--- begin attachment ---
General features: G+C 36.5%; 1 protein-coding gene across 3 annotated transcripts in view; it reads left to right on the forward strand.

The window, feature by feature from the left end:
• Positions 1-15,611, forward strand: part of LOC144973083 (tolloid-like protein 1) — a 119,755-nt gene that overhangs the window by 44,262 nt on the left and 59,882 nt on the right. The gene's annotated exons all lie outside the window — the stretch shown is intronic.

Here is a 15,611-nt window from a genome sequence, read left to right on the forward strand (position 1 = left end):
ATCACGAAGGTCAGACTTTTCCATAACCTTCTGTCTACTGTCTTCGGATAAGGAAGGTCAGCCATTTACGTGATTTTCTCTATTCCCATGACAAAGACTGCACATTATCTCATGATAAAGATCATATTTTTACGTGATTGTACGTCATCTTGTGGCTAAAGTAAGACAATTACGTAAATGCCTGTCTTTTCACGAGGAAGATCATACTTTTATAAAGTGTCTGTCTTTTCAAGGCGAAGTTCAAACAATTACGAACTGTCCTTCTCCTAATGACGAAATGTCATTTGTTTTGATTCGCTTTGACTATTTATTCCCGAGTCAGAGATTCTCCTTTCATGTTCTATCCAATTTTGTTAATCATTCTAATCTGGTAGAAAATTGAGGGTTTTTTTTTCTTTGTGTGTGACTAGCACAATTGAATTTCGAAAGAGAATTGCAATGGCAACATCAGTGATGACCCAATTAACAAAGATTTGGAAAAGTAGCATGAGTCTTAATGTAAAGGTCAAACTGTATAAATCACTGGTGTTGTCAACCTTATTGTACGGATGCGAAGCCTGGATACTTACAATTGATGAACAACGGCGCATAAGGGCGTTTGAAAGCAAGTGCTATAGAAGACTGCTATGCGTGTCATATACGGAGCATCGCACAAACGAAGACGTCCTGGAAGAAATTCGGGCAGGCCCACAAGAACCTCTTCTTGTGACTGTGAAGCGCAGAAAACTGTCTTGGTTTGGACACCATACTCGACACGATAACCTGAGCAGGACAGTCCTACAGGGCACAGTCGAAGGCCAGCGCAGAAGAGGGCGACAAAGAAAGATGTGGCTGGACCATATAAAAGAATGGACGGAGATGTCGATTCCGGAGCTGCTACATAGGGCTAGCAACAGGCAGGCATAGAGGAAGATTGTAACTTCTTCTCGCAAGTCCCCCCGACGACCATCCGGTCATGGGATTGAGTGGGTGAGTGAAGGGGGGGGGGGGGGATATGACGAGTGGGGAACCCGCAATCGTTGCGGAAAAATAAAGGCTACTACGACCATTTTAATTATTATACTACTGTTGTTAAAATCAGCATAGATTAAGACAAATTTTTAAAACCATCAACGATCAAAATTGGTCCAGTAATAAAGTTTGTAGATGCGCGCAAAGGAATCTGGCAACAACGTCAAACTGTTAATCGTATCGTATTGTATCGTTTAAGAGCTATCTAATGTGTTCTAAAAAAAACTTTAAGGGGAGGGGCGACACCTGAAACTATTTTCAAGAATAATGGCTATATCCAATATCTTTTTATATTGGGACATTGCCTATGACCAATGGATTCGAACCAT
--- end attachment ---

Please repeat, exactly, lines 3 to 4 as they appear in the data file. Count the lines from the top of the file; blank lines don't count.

• Positions 1-15,611, forward strand: part of LOC144973083 (tolloid-like protein 1) — a 119,755-nt gene that overhangs the window by 44,262 nt on the left and 59,882 nt on the right. The gene's annotated exons all lie outside the window — the stretch shown is intronic.

Here is a 15,611-nt window from a genome sequence, read left to right on the forward strand (position 1 = left end):